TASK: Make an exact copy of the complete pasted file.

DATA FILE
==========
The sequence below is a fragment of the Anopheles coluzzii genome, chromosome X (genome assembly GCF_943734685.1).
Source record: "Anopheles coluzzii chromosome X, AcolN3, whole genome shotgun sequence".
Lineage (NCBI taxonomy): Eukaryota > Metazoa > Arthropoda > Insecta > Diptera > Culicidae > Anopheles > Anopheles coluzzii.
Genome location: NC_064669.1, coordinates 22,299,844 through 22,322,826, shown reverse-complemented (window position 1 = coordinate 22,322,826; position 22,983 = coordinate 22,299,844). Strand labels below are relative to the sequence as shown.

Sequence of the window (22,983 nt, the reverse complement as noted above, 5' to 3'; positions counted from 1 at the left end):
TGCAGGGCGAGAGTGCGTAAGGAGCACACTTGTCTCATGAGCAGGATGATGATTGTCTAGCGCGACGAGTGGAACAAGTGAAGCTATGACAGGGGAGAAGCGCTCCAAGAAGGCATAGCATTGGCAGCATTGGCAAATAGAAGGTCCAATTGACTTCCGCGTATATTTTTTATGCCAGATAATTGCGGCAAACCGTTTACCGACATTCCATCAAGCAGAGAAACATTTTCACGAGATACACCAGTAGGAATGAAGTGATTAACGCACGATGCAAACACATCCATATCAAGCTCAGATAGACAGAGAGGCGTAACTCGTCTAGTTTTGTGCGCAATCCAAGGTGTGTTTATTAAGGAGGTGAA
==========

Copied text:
The sequence below is a fragment of the Anopheles coluzzii genome, chromosome X (genome assembly GCF_943734685.1).
Source record: "Anopheles coluzzii chromosome X, AcolN3, whole genome shotgun sequence".
Lineage (NCBI taxonomy): Eukaryota > Metazoa > Arthropoda > Insecta > Diptera > Culicidae > Anopheles > Anopheles coluzzii.
Genome location: NC_064669.1, coordinates 22,299,844 through 22,322,826, shown reverse-complemented (window position 1 = coordinate 22,322,826; position 22,983 = coordinate 22,299,844). Strand labels below are relative to the sequence as shown.

Sequence of the window (22,983 nt, the reverse complement as noted above, 5' to 3'; positions counted from 1 at the left end):
TGCAGGGCGAGAGTGCGTAAGGAGCACACTTGTCTCATGAGCAGGATGATGATTGTCTAGCGCGACGAGTGGAACAAGTGAAGCTATGACAGGGGAGAAGCGCTCCAAGAAGGCATAGCATTGGCAGCATTGGCAAATAGAAGGTCCAATTGACTTCCGCGTATATTTTTTATGCCAGATAATTGCGGCAAACCGTTTACCGACATTCCATCAAGCAGAGAAACATTTTCACGAGATACACCAGTAGGAATGAAGTGATTAACGCACGATGCAAACACATCCATATCAAGCTCAGATAGACAGAGAGGCGTAACTCGTCTAGTTTTGTGCGCAATCCAAGGTGTGTTTATTAAGGAGGTGAA